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DPChallenge Forums >> Individual Photograph Discussion >> Candids and vendor request of photos for web
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10/03/2005 04:10:05 PM · #1
here is my first try at a couple candids.Both the singer and clown noticed me...how in the heck do you get a true candid?
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On another note, while i was at the Swappin' Meetin' festival i asked a vendor of a indian crafts booth if she cared if i photograph some of her items just for myself. she said she didnt care if i didnt care to send her some for her website. Of course i agreed and have these photos to send her. just curious as what ya'll think of them. I have offered to go to her store (a small fee here to cover cost of gas mostly to her location that is 2 hours away)and photograph additional items for her to post to her website. I think more of a professional approach for her website would be better for her small business. heres the photos...you think she will like or think they are crap? heres her website but she only has a few photos posted now spirit of the white buffalo
native american crafts vendor photos thought a link to the folder would be better than posting all 10 here

Message edited by author 2005-10-03 16:15:13.
10/03/2005 05:38:10 PM · #2
hi mommy....

i think the lady is the best one but all three have some hot spots on them
10/04/2005 01:25:28 PM · #3
one tiny bump since i didnt get but the one comment from my daughter
10/04/2005 01:33:43 PM · #4
I also think true candids are hard to get. The swivel lens feature of my camera does help with that a bit.

The crafts photos all seem a bit dark to me because of the brighter white background. I think a bounced flash would have worked wonders in that big tent to light up the items a bit. She has some interesting items.
10/04/2005 01:42:41 PM · #5
I agree with your daughter, the singer is best because it looks more candid and the background is not distracting.

With candids I found that when someone realised I was shooting and turned to smile, I just say thank you but could they just carry on doing whatever they were doing and then I put the camera up to my eye and wait until they forget I am there. Usually it is only a few minutes until they get involved in something else or are bored trying to jkeep an eye on me and that is when I "get" them. Or I take it from a long way away so they don't know!!!

Your craft pics are fine considering you were just taking them where they were but for the web site I would prefer to see each individual item or group of items on a plain background. The angles and backgrounds do not do them justice as pieces of art. They certainly weren't too dark on my monitor.

P

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10/04/2005 01:49:27 PM · #6
She has some interesting items for sale.

I do believe that the best way to capture images of her work would be in a more light controlled environment, such as a makeshift lightbox. The end result would be far more professional appearing and would lend that professional appearance to her wares and business of selling those wares.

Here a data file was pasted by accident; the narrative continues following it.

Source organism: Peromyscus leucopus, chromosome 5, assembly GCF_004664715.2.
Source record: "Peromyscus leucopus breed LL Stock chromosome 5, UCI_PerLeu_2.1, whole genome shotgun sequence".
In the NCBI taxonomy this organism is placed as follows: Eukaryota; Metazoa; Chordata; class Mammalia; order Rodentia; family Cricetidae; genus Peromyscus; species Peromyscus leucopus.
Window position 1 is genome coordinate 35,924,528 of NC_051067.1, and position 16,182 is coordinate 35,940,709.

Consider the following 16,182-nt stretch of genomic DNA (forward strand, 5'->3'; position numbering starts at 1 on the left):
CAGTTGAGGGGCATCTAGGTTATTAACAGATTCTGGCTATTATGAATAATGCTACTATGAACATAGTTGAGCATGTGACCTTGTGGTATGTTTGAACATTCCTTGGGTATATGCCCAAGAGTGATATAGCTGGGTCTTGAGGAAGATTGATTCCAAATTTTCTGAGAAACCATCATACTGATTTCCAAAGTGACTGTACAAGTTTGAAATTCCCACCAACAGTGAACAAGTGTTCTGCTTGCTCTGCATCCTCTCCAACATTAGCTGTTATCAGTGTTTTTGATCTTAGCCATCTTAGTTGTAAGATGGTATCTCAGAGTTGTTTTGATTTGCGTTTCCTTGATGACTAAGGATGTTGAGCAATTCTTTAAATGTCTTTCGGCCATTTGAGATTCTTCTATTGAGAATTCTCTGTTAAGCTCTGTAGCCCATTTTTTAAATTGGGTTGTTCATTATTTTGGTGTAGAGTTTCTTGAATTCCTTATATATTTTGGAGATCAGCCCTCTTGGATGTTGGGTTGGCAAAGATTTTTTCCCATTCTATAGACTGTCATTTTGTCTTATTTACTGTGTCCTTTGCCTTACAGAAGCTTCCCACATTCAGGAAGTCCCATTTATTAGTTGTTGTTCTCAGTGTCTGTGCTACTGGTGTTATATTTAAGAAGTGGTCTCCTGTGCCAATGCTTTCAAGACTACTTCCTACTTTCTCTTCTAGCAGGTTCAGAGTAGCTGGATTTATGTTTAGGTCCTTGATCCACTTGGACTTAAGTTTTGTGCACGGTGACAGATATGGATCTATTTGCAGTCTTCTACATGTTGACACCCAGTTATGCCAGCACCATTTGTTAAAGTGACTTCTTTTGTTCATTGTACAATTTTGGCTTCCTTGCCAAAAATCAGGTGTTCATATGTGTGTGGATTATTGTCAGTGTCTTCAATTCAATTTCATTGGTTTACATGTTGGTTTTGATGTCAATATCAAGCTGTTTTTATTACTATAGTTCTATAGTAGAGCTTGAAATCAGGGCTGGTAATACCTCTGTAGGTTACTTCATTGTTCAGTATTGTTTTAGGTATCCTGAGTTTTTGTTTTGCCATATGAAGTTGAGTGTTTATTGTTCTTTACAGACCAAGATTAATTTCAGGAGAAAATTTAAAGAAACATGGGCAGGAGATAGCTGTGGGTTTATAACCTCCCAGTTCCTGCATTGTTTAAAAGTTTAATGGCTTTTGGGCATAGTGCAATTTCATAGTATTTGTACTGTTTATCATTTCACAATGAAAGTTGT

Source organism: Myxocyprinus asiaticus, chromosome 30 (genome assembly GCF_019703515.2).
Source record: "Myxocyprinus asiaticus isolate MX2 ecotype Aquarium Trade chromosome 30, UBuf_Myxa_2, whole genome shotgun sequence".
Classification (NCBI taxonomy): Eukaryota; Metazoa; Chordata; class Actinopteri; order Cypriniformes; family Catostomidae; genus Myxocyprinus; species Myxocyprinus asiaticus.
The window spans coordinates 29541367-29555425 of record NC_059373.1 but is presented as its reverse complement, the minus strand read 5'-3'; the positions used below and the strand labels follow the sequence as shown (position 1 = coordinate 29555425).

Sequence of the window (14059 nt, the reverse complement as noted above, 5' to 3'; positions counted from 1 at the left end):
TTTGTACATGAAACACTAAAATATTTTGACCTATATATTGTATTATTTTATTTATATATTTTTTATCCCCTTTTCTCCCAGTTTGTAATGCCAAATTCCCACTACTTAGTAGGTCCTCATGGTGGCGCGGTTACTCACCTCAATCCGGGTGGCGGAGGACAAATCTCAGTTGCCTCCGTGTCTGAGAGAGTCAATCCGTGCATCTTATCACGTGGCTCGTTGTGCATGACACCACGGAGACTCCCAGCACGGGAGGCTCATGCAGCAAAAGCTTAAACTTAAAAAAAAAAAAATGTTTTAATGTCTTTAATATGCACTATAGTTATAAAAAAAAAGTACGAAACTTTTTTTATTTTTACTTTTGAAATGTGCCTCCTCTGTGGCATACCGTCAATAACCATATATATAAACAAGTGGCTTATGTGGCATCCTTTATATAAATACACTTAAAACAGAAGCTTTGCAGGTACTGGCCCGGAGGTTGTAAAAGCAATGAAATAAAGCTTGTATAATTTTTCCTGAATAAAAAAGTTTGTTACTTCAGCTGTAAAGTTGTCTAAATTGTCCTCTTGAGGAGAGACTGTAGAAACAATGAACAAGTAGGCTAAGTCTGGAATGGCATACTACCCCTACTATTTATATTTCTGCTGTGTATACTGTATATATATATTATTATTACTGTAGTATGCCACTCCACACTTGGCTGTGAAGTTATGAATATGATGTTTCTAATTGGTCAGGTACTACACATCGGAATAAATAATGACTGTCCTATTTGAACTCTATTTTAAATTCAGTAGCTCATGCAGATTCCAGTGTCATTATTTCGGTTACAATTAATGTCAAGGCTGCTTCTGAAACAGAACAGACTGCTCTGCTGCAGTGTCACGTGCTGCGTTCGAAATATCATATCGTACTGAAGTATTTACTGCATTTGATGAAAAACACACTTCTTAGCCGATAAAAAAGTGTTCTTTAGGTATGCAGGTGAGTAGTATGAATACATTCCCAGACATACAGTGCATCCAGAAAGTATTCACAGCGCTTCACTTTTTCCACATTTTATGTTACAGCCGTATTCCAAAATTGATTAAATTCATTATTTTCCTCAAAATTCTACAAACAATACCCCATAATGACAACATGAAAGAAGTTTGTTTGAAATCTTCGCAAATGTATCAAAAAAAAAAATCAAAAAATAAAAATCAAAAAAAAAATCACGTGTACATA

10/04/2005 01:54:11 PM · #7
hahah Jessica is on your case Cher lol
I looked around for you at the meet but couldn't find you.

You gotta learn to bereally sneaky with the camera. Walk around with it to your face all the time and people start ignoring you after they take you for a fool ;)
10/04/2005 02:08:39 PM · #8
Originally posted by Nelzie:

She has some interesting items for sale.

I do believe that the best way to capture images of her work would be in a more light controlled environment, such as a makeshift lightbox. The end result would be far more professional appearing and would lend that professional appearance to her wares and business of selling those wares.


I would LOVE to go there and photograph her stuff but i am too poor to afford to donate my gas and time. if she covered my gas i would leave tomorrow but with gas prices being what they are....

she had some awesome stuff at the festival and she said she didnt bring everything she had! I have always loved Indian stuff(i have a bunch of arrowheads,fish hooks,pottery and grinding stones i found around here) and i just feel the need to do her native crafts justice. I was totaly unprepared to for anyone but me to see any photos I took unless they came out good :o)
10/04/2005 02:12:58 PM · #9
Originally posted by mesmeraj:

hahah Jessica is on your case Cher lol
I looked around for you at the meet but couldn't find you.

You gotta learn to bereally sneaky with the camera. Walk around with it to your face all the time and people start ignoring you after they take you for a fool ;)


i know...i tried to find you too but i figured at about 1 you had alread gone to rehursal :p..ummm I will do that very thing..I can see it now on the front page:
STRANGE WOMAN FOUND STRANGLED WITH CAMERA STRAP: LOCALS SAY SHE WAS NUTZ
10/04/2005 02:23:21 PM · #10